Birth weight for gestational age at term and school performance at 12 years of age: linked cohort study

R J Burger* (Corresponding Author), S J Gordijn, B W Mol, W Ganzevoort, A C J Ravelli

*Corresponding author for this work

Research output: Contribution to journalArticlepeer-review


OBJECTIVES: Birth weight and underlying fetal growth and placental function impact cognitive development. The gradient of these associations is under-studied, especially among those with a birth weight considered appropriate for gestational age. We aim to provide insight in the associations between birth-weight centile and intellectual development across the entire birth-weight spectrum of (near) term infants, serving as a basis for better understanding of the long-term implications of fetal growth restriction and reduced placental function.

METHODS: We conducted a population-based cohort study among liveborn singletons born from uncomplicated pregnancies (N=266,440) from 36 weeks onwards using perinatal data from the Dutch Perinatal Registry (2003-2008) and education data at age 12 from Statistics Netherlands (2016-2019). Regression analyses were conducted investigating the association of birth weight for gestational age with school performance. The main outcome was mean school performance score and higher secondary school level.

RESULTS: Mean school performance score (range 501-550) increased gradually with increasing birth-weight centile from 533.6 (<5 th birth-weight centile) to 536.8 (81-85 th birth-weight centile). Higher secondary school level increased from 42.9% to 56.8% with increasing birth-weight centile. Compared to the 81-85 th birth-weight centile, mean school performance score and the proportion of children that reached higher secondary school level were significantly and gradually lower in all birth-weight centile groups below the 80th centile, adjusted for confounding factors.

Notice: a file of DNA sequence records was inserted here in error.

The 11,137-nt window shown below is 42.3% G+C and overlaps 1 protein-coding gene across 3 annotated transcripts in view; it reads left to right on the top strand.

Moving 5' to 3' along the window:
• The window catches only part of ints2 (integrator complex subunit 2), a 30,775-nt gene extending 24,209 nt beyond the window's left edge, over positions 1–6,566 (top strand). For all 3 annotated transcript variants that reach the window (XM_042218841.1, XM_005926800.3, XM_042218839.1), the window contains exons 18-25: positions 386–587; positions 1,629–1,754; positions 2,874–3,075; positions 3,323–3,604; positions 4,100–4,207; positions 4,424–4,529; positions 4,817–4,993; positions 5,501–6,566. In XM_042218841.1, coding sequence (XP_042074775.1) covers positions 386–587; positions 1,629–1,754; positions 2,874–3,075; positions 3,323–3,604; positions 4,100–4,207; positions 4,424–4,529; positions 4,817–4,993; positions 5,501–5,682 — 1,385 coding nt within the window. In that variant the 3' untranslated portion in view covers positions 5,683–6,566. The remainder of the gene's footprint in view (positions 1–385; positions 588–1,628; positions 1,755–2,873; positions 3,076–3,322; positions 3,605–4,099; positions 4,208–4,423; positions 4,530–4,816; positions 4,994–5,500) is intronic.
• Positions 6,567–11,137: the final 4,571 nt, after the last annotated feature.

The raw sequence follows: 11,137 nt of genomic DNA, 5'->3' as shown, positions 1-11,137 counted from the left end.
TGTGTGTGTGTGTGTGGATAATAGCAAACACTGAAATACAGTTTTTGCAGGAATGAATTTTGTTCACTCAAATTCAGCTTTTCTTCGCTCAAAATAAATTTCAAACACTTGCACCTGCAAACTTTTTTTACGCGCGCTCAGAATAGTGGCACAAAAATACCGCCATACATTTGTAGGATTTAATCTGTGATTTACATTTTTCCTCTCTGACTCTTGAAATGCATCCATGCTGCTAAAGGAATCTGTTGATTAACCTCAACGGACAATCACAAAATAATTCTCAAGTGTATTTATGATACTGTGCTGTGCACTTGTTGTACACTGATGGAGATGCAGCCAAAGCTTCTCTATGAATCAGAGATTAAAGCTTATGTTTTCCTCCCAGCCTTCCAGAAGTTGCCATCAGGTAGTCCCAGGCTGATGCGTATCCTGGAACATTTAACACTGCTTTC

CONCLUSIONS: Birth weight for gestational age is positively and gradually associated with school performance at age 12 across the entire spectrum, well beyond the conventional and arbitrary cut-offs for suspected fetal growth restriction. It underlines the importance of better tools to diagnose fetal growth restriction and reduced placental function and to identify those at risk for associated short and long-term consequences. This article is protected by copyright. All rights reserved.

Original languageEnglish
Pages (from-to)458-465
Number of pages7
JournalUltrasound in obstetrics & gynecology : the official journal of the International Society of Ultrasound in Obstetrics and Gynecology
Issue number4
Early online date11 Mar 2023
Publication statusPublished - 3 Apr 2023


  • birth weight
  • Cognitive Development
  • educational achievement
  • fetal growth restriction
  • gestational age
  • placental function
  • Placental Insufficiency


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